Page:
19:We should remember that it’s easier to destroy than to build, and it’s really easy to destroy something you have no stake in. It was the 10 percent cut in wages that precipitated The Strike. The Bosses reduced their workers’ stake in their operations below the minimum necessary for survival, while denying them any legal recourse. That was when the real Atlas shrugged.  ~ Cecelia Holland
20:In Atlas Shrugged, Ayn Rand stated that there's no such thing as real altruism. She espoused the principle of ethical egotism, meaning that a person's moral obligation is to promote their own welfare.

Translation?

I still have the musical sensibilities of a teenage girl and I kind of want to see a shitty pop concert in the guise of doing something nice for my pal's kid, so I need to find a way to make it happen. ~ Jen Lancaster
21:The angry men know that this golden age (of fossil fuels) has gone; but they cannot find the words for the constraints they hate. Clutching their copies of Atlas Shrugged, they flail around, accusing those who would impede them of communism, fascism, religiosity, misanthropy, but knowing at heart that these restrictions are driven by something far more repulsive to the unrestrained man: the decencies we owe to other human beings. ~ George Monbiot
22:Criticism, for a book, is a truthful, unfaked badge of attention, signaling that it is not boring; and boring is the only very bad thing for a book. Consider the Ayn Rand phenomenon: her books Atlas Shrugged and The Fountainhead have been read for more than half a century by millions of people, in spite of, or most likely thanks to, brutally nasty reviews and attempts to discredit her. The first-order information is the intensity: what matters is the effort the critic puts into trying to prevent others from reading the book, or, more generally in life, it is the effort in badmouthing someone that matters, not so much what is said. So if you really want people to read a book, tell them it is “overrated,” with a sense of outrage (and use the attribute “underrated” for the opposite effect). ~ Nassim Nicholas Taleb
23:Every Sunday, the Weavers drove their Oldsmobile east toward Waterloo and pulled into the gravel parking lot of the Cedarloo Baptist Church, on a hill between Waterloo and Cedar Falls, took their place in the pews, and listened to the minister. But there seemed to be no fire or passion, no sense of what was really happening in the world. They’d tried other churches and found congregations interested in what God had done 2,000 years ago, but no one paying attention to what God was doing right then. Certainly, churches weren’t addressing the crime in Cedar Falls, the drugs, or the sorry state of schools and government, not to mention the kind of danger that Hal Lindsey described. They would have to find the truth themselves. They began doing their own research, especially Vicki. She had quit work to raise Sara, and later Samuel, who was born in April 1978. When Sara started school, Randy and Vicki couldn’t believe the pagan things she was being taught. They refused to allow her to dress up for Halloween—Satan’s holiday—and decided they had to teach Sara at home. But that was illegal in Iowa. A booster shot of religion came with cable television and The PTL Club, the 700 Club, and Jerry Falwell. The small television in the kitchen was on all the time for a while, but most of Vicki’s free time was spent reading. She’s lose herself in the Cedar Falls public library, reading the science fiction her dad had introduced her to as a kid, the novels and self-help books friends recommended, biblical histories, political tracts, and obscure books that she discovered on her own. Like a painter, she pulled out colors and hues that fit with the philosophy she and Randy were discovering, and everywhere she looked there seemed to be something guiding them toward “the truth,” and, at the same time, pulling them closer together. She spent hours in the library, and when she found something that fit, she passed it along first to Randy, who might read the book himself and then spread it to everyone—the people at work, in the neighborhood, at the coffee shop where he hung out. They read books from fringe organizations and groups, picking through the philosophies, taking what they agreed with and discarding the rest. Yet some of the books that influenced them came from the mainstream, such as Ayn Rand’s classic libertarian novel Atlas Shrugged. Vicki found its struggle between the individual and the state prophetic and its action inspiring. The book shows a government so overbearing and immoral that creative people, led by a self-reliant protagonist, go on strike and move to the mountains. “‘You will win,’” the book’s protagonist cries from his mountain hideout, “‘when you are ready to pronounce the oath I have taken at the start of my battle—and for those who wish to know the day of my return, I shall now repeat it to the hearing of the world: “‘I swear—by my life and my love of it—that I will never live my life for the sake of another man, nor ask another to live for mine. ~ Jess Walter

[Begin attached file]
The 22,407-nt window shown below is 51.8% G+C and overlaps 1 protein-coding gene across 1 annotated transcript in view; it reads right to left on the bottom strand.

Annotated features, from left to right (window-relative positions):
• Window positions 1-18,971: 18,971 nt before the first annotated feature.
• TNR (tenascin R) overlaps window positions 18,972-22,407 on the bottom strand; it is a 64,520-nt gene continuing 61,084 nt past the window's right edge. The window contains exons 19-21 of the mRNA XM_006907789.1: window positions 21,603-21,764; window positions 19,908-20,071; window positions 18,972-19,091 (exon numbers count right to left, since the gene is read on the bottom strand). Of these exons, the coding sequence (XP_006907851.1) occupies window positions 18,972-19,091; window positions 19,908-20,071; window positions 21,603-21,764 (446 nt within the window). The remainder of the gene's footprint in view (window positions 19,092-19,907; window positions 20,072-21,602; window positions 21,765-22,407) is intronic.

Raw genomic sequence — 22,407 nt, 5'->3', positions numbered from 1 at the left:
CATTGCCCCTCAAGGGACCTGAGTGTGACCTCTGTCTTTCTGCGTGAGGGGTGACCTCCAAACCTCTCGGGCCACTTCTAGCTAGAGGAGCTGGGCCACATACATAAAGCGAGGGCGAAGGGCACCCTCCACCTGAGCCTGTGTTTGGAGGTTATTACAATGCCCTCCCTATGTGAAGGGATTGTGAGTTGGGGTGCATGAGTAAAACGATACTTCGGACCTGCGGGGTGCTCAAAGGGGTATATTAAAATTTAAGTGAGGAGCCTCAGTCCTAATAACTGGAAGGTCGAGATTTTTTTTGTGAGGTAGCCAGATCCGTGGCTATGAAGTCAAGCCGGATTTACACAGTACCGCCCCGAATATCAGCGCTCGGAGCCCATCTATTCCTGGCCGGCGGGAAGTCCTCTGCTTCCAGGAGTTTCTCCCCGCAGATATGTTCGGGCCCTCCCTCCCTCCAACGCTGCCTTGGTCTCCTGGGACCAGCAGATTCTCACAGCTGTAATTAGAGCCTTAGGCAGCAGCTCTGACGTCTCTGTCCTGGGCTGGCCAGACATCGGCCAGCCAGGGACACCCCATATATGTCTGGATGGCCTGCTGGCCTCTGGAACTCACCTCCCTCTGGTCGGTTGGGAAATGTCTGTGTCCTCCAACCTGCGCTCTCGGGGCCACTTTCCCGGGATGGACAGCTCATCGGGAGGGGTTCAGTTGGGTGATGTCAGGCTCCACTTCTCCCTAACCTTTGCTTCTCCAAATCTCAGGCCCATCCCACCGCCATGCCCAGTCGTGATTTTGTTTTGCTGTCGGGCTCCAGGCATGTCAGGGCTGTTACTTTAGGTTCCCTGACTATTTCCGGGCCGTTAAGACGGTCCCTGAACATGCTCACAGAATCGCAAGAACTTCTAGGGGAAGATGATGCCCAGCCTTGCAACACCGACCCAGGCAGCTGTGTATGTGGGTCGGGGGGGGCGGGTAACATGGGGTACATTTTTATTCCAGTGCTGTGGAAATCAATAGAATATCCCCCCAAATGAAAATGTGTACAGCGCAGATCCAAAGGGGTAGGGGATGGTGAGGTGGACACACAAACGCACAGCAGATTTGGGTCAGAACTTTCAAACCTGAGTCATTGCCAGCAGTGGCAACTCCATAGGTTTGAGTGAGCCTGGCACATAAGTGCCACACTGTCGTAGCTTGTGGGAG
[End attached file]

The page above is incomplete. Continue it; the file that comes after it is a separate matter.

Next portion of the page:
--- IN CHAPTERS (in Dictionaries, in Quotes, in Chapters)



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Wikipedia - Atlas Shrugged: Part I
Wikipedia - Atlas Shrugged: Part II
Wikipedia - Atlas Shrugged Part III: Who Is John Galt?
Wikipedia - List of Atlas Shrugged characters